Some people have a hard time understanding how others are feeling. Do you feel empathy for others when they suffer discomfort? If not, you’re not alone, but it’s kind of sad when you think about it. We humans are “social animals,” but if you can’t feel empathy for others, how can you be fully “social”? Is it reasonable to say that empathy is one of the most honorable expressions we can give to others because it fulfills our destiny as social beings?
“Well,” you might ask, “if empathy is so crucial to being human, why do I have a hard time with it? I don’t hate people, and I enjoy helping others, so what’s my problem?”
Where might an empathy deficiency come from? The answer can be complicated because it would depend on the particular experiences and genetic make-up of each individual. Bill might be un-empathetic for entirely different reasons than Sally.
Still, it is possible to come up with a general understanding of empathy deficiency if we think about empathy in a different way. That is, when you boil it down, empathy means you are sensitive to emotional signals from others.
Larry: “I’m glad to see that Roger is recovering nicely from Susan’s death.”
Declan: “Recovering nicely? Didn’t you see his face or hear his voice when you asked him how he’s doing? Yeh, he said, ‘Just fine; the kids and I are moving forward and we’re doing OK,’ – but that was bull. It’s three months since Susan died and the guy is just eaten up inside. He’s in bad shape and needs support. It’s all over his face and in his voice. I can see it and hear it. The guy is really hurting. I think we need to steer him toward some support group.”
Declan seems to “get it,” but Larry doesn’t. Declan picked up on some facial and voice cues that Larry didn’t. So, let’s re-phrase our question – “Where might an empathy deficiency come from?” – and ask, “How could a person develop an insensitivity to emotional social cues expressed by others?”
Note how this question doesn’t see an empathy deficiency as always meaning someone mean-spirited – a misanthrope who dislikes people and uses them for personal gain. That could be true for a particular individual, but seeing the deficit as an insensitivity to social cues makes the deficiency more of a perceptual problem for someone, not necessarily a character flaw or chronic indecency on their part. So, let’s ask, “What might be the origin of this perceptual handicap?”
Imagine being raised from birth in a home that is cold, rejecting, and full of criticism. Love and support are in short supply. In infancy, you learn that the world is not a trusting place – you can’t depend on others to satisfy your needs, especially your need for comfort, warmth, soft cuddling, and gentleness. During your preschool years the deprivation continues and you begin to feel some guilt (“What am I doing wrong?”). The guilt makes you develop fear of showing any initiative or independent action, believing that doing so will certainly result in abandonment by your parents.
As you grow older you have no idea how to give and receive love because you have never been taught such interactions. Any developmental mirroring that occurs in your early experience is limited to experiencing frustration, uncertainty, guilt, and rejection – never understanding, support, compassion, and affection. Furthermore, any thought of “giving yourself” to another in a context of love is threatening because it triggers guilt, fear of rejection, and your core fear of abandonment.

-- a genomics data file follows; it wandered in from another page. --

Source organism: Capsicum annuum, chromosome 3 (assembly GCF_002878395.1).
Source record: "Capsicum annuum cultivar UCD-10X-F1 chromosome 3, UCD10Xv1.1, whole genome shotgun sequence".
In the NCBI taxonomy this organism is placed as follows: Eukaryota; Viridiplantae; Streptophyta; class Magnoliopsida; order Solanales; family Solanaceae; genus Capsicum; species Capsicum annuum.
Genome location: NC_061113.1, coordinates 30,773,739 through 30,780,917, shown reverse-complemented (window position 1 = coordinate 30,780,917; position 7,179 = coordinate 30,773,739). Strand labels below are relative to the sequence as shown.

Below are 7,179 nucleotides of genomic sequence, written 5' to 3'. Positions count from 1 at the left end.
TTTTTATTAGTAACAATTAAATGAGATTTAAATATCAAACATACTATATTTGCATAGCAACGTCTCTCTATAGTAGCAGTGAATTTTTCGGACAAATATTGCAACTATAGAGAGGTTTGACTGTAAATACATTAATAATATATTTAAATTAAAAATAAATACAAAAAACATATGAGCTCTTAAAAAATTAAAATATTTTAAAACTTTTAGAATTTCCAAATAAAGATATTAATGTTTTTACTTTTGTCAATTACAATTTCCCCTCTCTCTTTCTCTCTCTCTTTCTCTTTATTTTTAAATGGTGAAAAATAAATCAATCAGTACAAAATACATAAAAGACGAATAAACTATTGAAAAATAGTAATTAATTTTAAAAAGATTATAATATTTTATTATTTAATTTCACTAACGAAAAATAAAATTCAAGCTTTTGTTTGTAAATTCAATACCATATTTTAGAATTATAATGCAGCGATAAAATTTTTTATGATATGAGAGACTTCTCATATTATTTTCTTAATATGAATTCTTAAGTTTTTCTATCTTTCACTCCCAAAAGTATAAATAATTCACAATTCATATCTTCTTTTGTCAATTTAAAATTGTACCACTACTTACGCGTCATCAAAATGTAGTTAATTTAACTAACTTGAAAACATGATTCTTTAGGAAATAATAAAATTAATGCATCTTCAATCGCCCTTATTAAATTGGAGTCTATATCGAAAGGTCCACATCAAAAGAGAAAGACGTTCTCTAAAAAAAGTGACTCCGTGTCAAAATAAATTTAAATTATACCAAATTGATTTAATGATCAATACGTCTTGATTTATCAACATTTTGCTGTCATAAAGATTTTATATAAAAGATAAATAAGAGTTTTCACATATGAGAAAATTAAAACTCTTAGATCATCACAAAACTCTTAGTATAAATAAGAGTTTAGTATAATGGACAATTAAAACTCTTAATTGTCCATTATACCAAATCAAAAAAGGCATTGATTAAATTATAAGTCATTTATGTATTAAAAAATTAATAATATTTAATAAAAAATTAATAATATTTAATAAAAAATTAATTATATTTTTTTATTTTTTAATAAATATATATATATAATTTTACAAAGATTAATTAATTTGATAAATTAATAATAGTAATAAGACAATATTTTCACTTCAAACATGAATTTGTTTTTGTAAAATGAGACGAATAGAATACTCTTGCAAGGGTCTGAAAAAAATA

Empathy becomes a threat to your stability. If you try to understand how others are feeling you expose yourself to a situation in which you have no idea how to behave. Everyday emotional social cues – a smile, a laugh, a grimace, a cry – become aversive to you because you don’t know how to respond to them. You learn to avoid or ignore them.
If someone says with a smile, “You know, I really like you,” you are threatened because you don’t know what to say. Your cold upbringing did not prepare you for mutual caring and empathy. If a friend says, “I’m hurting ever since Gail dumped me,” you’re at a loss as to how to answer, how to offer solace, how to…empathize.
Social signals – whether positive like a smile or negative like a frown – frustrate you, make you angry, and foster conflict in your relationships with others, the very emotions and actions you have experienced from others in your upbringing.
Are you doomed for life? No. People and events in your past helped make you who you are, but – unless you choose it – you are seldom perpetually enslaved by your past.
Remember that statement: When you blame people from your past – parents, siblings, or other caregivers – for your adult problems, you are ignoring the fact that you are capable of making decisions to help you overcome the effects of a rocky childhood. Blaming your past says you believe you are entitled to special treatment because your childhood was tough. That’s not the way life works. Effective coping must always involve accountability on your part.
If your sense of entitlement, and your history of difficulty in assessing social signals lasts for years – for instance, well into adulthood – you may need professional psychological help to unravel the various threads your mind has woven over the years. Just remember, there’s no shame in seeking help. It’s the honorable thing to do, and, in fact, you empower yourself by doing so. On the other hand, if you obsess about yesterday as the cause of your troubles, how can you possibly be ready to cope with today’s challenges, much less tomorrow’s?
The bottom line? You can learn empathy; you can – with help – teach yourself to be sensitive to social cues; you can learn to become a more active participant in the social enterprise of being human. Like so many things in life that challenge you, it’s your choice.